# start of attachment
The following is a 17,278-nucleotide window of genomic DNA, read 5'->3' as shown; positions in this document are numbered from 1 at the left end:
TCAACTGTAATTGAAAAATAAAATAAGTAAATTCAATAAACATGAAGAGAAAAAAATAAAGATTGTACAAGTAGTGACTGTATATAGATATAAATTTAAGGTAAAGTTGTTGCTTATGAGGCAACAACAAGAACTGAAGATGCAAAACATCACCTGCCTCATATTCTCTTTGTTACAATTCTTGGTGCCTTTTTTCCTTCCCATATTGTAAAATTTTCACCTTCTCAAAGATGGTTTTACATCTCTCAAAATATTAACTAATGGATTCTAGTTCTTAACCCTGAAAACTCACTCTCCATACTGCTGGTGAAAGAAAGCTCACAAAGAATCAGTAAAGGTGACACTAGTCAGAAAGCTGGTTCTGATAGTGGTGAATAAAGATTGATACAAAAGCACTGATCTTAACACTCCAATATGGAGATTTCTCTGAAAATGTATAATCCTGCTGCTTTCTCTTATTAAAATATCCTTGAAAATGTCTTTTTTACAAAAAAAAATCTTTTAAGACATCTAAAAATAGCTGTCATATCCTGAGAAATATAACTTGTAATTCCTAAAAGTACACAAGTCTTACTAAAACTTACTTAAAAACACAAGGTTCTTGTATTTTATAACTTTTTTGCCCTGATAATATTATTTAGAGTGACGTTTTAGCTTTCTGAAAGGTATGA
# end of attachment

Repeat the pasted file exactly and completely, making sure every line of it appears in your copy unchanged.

The following is a 17,278-nucleotide window of genomic DNA, read 5'->3' as shown; positions in this document are numbered from 1 at the left end:
TCAACTGTAATTGAAAAATAAAATAAGTAAATTCAATAAACATGAAGAGAAAAAAATAAAGATTGTACAAGTAGTGACTGTATATAGATATAAATTTAAGGTAAAGTTGTTGCTTATGAGGCAACAACAAGAACTGAAGATGCAAAACATCACCTGCCTCATATTCTCTTTGTTACAATTCTTGGTGCCTTTTTTCCTTCCCATATTGTAAAATTTTCACCTTCTCAAAGATGGTTTTACATCTCTCAAAATATTAACTAATGGATTCTAGTTCTTAACCCTGAAAACTCACTCTCCATACTGCTGGTGAAAGAAAGCTCACAAAGAATCAGTAAAGGTGACACTAGTCAGAAAGCTGGTTCTGATAGTGGTGAATAAAGATTGATACAAAAGCACTGATCTTAACACTCCAATATGGAGATTTCTCTGAAAATGTATAATCCTGCTGCTTTCTCTTATTAAAATATCCTTGAAAATGTCTTTTTTACAAAAAAAAATCTTTTAAGACATCTAAAAATAGCTGTCATATCCTGAGAAATATAACTTGTAATTCCTAAAAGTACACAAGTCTTACTAAAACTTACTTAAAAACACAAGGTTCTTGTATTTTATAACTTTTTTGCCCTGATAATATTATTTAGAGTGACGTTTTAGCTTTCTGAAAGGTATGA